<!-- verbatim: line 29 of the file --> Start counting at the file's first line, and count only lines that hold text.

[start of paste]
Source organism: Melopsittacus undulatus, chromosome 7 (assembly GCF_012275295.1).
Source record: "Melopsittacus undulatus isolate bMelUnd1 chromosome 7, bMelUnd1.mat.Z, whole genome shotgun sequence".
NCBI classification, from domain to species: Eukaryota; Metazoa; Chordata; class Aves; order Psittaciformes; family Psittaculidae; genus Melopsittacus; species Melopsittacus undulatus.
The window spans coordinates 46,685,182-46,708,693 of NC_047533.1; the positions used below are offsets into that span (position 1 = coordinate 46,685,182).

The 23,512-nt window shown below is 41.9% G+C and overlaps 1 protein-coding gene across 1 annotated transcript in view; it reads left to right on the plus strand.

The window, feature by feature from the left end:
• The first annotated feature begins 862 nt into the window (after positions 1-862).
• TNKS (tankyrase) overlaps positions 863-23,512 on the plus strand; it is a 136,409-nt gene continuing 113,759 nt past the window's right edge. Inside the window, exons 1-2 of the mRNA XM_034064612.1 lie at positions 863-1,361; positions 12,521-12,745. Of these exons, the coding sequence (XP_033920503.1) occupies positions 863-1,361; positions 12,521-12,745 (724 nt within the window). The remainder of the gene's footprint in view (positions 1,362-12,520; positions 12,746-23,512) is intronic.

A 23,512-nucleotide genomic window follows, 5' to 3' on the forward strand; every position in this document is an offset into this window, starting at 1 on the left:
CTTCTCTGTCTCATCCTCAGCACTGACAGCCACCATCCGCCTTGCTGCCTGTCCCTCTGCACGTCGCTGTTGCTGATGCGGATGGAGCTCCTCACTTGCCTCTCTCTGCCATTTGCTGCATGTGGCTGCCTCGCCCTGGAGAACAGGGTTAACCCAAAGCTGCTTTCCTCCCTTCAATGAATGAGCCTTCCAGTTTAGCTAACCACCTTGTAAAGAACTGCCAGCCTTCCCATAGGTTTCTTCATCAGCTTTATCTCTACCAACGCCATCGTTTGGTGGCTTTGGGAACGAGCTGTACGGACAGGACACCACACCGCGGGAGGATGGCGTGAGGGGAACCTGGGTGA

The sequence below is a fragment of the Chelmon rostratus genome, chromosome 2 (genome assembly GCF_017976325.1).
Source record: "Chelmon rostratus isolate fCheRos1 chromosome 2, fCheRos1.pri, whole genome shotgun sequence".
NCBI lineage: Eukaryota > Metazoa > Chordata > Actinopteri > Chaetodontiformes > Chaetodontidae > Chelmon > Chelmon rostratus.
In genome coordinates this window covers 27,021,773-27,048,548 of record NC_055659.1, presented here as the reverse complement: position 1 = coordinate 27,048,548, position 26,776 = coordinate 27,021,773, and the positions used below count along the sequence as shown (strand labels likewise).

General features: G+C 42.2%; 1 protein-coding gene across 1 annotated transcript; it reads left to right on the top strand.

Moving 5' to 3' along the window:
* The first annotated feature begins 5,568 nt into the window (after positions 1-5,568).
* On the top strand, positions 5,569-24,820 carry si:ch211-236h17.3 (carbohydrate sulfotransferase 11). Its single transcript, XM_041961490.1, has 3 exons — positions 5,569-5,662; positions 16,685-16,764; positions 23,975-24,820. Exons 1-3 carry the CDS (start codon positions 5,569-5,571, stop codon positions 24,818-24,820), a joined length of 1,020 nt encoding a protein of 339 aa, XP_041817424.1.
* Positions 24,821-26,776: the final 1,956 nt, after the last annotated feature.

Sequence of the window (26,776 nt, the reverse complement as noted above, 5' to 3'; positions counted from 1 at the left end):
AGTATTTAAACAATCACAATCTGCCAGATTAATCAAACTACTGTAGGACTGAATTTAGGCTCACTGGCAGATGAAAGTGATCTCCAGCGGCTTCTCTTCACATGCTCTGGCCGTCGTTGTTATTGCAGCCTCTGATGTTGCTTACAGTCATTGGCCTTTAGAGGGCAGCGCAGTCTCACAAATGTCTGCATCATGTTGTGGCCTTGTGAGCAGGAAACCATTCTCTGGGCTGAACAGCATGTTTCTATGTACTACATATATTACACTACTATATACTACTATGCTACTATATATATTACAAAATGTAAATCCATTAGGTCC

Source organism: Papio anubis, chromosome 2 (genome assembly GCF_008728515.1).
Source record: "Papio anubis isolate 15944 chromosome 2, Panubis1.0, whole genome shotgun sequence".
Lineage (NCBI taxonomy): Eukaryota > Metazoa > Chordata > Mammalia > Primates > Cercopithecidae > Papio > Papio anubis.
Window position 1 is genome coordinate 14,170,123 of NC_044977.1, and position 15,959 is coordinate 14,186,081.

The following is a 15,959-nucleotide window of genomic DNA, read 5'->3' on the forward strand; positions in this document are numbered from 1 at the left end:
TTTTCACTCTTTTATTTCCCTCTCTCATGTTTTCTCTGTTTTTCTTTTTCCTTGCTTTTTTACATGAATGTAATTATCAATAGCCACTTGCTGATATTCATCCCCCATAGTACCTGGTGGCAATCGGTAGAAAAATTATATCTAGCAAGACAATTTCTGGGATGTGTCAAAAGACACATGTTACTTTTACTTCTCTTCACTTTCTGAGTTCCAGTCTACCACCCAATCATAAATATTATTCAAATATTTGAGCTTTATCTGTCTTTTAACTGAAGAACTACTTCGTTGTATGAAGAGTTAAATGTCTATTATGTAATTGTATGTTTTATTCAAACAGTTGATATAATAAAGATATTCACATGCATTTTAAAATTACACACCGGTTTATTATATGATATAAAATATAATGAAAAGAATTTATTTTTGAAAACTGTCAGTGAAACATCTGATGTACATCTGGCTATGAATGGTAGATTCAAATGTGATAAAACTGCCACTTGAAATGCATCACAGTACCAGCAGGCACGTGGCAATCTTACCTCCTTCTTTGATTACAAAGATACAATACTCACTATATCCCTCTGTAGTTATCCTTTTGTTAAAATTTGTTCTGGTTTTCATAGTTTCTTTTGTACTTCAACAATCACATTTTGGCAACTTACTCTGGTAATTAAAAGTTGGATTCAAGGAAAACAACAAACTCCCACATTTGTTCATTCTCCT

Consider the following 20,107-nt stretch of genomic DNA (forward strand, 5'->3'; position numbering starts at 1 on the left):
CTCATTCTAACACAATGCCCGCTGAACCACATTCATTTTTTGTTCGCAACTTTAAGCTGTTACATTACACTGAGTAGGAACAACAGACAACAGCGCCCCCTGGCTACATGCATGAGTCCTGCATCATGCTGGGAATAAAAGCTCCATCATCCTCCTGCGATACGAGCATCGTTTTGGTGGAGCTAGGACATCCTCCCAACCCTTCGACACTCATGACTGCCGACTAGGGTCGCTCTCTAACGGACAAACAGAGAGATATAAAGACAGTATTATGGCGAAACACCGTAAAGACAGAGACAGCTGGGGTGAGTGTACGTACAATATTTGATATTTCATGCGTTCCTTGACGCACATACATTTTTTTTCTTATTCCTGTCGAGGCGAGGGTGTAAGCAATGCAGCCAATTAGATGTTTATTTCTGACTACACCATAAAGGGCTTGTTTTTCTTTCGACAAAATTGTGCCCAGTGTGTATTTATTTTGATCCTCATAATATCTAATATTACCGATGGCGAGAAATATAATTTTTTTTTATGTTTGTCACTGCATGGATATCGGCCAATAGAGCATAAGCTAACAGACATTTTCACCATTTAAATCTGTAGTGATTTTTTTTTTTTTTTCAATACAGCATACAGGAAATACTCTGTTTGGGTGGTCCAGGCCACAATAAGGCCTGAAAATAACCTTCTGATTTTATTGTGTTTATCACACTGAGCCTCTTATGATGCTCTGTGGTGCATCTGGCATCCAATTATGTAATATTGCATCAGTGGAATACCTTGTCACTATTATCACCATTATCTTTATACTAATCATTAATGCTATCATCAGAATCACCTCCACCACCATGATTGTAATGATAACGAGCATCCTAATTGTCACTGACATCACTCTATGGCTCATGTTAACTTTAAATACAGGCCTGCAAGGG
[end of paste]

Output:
CTCATTCTAACACAATGCCCGCTGAACCACATTCATTTTTTGTTCGCAACTTTAAGCTGTTACATTACACTGAGTAGGAACAACAGACAACAGCGCCCCCTGGCTACATGCATGAGTCCTGCATCATGCTGGGAATAAAAGCTCCATCATCCTCCTGCGATACGAGCATCGTTTTGGTGGAGCTAGGACATCCTCCCAACCCTTCGACACTCATGACTGCCGACTAGGGTCGCTCTCTAACGGACAAACAGAGAGATATAAAGACAGTATTATGGCGAAACACCGTAAAGACAGAGACAGCTGGGGTGAGTGTACGTACAATATTTGATATTTCATGCGTTCCTTGACGCACATACATTTTTTTTCTTATTCCTGTCGAGGCGAGGGTGTAAGCAATGCAGCCAATTAGATGTTTATTTCTGACTACACCATAAAGGGCTTGTTTTTCTTTCGACAAAATTGTGCCCAGTGTGTATTTATTTTGATCCTCATAATATCTAATATTACCGATGGCGAGAAATATAATTTTTTTTTATGTTTGTCACTGCATGGATATCGGCCAATAGAGCATAAGCTAACAGACATTTTCACCATTTAAATCTGTAGTGATTTTTTTTTTTTTTTCAATACAGCATACAGGAAATACTCTGTTTGGGTGGTCCAGGCCACAATAAGGCCTGAAAATAACCTTCTGATTTTATTGTGTTTATCACACTGAGCCTCTTATGATGCTCTGTGGTGCATCTGGCATCCAATTATGTAATATTGCATCAGTGGAATACCTTGTCACTATTATCACCATTATCTTTATACTAATCATTAATGCTATCATCAGAATCACCTCCACCACCATGATTGTAATGATAACGAGCATCCTAATTGTCACTGACATCACTCTATGGCTCATGTTAACTTTAAATACAGGCCTGCAAGGG